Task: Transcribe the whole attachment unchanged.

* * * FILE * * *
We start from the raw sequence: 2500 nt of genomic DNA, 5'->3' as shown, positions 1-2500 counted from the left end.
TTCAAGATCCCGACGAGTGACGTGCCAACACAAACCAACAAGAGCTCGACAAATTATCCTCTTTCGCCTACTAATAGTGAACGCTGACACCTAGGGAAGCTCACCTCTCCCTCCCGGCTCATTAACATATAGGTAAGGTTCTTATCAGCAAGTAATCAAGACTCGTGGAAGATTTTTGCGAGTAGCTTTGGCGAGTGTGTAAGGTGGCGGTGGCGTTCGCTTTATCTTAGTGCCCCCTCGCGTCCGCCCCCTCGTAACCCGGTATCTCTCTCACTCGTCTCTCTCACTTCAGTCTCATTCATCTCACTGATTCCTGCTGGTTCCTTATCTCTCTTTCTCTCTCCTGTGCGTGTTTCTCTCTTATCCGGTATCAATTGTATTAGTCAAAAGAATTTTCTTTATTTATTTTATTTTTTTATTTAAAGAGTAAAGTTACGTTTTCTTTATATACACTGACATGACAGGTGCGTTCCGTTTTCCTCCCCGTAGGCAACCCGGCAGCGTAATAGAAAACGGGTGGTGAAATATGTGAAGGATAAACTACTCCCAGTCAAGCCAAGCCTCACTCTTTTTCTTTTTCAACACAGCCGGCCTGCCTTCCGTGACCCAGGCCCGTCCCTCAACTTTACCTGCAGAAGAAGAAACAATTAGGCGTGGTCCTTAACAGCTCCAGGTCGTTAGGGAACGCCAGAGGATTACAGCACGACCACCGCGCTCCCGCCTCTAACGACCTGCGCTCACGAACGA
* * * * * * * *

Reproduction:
We start from the raw sequence: 2500 nt of genomic DNA, 5'->3' as shown, positions 1-2500 counted from the left end.
TTCAAGATCCCGACGAGTGACGTGCCAACACAAACCAACAAGAGCTCGACAAATTATCCTCTTTCGCCTACTAATAGTGAACGCTGACACCTAGGGAAGCTCACCTCTCCCTCCCGGCTCATTAACATATAGGTAAGGTTCTTATCAGCAAGTAATCAAGACTCGTGGAAGATTTTTGCGAGTAGCTTTGGCGAGTGTGTAAGGTGGCGGTGGCGTTCGCTTTATCTTAGTGCCCCCTCGCGTCCGCCCCCTCGTAACCCGGTATCTCTCTCACTCGTCTCTCTCACTTCAGTCTCATTCATCTCACTGATTCCTGCTGGTTCCTTATCTCTCTTTCTCTCTCCTGTGCGTGTTTCTCTCTTATCCGGTATCAATTGTATTAGTCAAAAGAATTTTCTTTATTTATTTTATTTTTTTATTTAAAGAGTAAAGTTACGTTTTCTTTATATACACTGACATGACAGGTGCGTTCCGTTTTCCTCCCCGTAGGCAACCCGGCAGCGTAATAGAAAACGGGTGGTGAAATATGTGAAGGATAAACTACTCCCAGTCAAGCCAAGCCTCACTCTTTTTCTTTTTCAACACAGCCGGCCTGCCTTCCGTGACCCAGGCCCGTCCCTCAACTTTACCTGCAGAAGAAGAAACAATTAGGCGTGGTCCTTAACAGCTCCAGGTCGTTAGGGAACGCCAGAGGATTACAGCACGACCACCGCGCTCCCGCCTCTAACGACCTGCGCTCACGAACGA